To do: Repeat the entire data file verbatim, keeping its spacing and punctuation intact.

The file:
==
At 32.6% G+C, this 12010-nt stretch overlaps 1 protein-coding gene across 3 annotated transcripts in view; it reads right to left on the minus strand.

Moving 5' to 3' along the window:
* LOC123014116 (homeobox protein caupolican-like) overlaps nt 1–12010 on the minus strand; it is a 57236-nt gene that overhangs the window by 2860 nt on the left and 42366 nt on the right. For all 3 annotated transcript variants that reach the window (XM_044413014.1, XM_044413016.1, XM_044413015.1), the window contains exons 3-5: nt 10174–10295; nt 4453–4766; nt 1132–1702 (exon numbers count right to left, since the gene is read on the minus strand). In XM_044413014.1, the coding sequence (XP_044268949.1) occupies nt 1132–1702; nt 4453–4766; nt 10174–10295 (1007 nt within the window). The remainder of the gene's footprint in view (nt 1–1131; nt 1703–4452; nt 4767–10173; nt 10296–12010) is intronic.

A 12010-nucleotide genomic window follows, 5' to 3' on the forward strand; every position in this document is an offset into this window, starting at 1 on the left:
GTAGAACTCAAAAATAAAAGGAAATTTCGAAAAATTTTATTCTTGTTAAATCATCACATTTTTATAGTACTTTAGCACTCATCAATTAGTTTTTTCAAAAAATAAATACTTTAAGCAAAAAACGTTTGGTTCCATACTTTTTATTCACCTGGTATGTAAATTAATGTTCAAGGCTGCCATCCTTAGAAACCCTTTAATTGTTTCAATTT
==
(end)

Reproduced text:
At 32.6% G+C, this 12010-nt stretch overlaps 1 protein-coding gene across 3 annotated transcripts in view; it reads right to left on the minus strand.

Moving 5' to 3' along the window:
* LOC123014116 (homeobox protein caupolican-like) overlaps nt 1–12010 on the minus strand; it is a 57236-nt gene that overhangs the window by 2860 nt on the left and 42366 nt on the right. For all 3 annotated transcript variants that reach the window (XM_044413014.1, XM_044413016.1, XM_044413015.1), the window contains exons 3-5: nt 10174–10295; nt 4453–4766; nt 1132–1702 (exon numbers count right to left, since the gene is read on the minus strand). In XM_044413014.1, the coding sequence (XP_044268949.1) occupies nt 1132–1702; nt 4453–4766; nt 10174–10295 (1007 nt within the window). The remainder of the gene's footprint in view (nt 1–1131; nt 1703–4452; nt 4767–10173; nt 10296–12010) is intronic.

A 12010-nucleotide genomic window follows, 5' to 3' on the forward strand; every position in this document is an offset into this window, starting at 1 on the left:
GTAGAACTCAAAAATAAAAGGAAATTTCGAAAAATTTTATTCTTGTTAAATCATCACATTTTTATAGTACTTTAGCACTCATCAATTAGTTTTTTCAAAAAATAAATACTTTAAGCAAAAAACGTTTGGTTCCATACTTTTTATTCACCTGGTATGTAAATTAATGTTCAAGGCTGCCATCCTTAGAAACCCTTTAATTGTTTCAATTT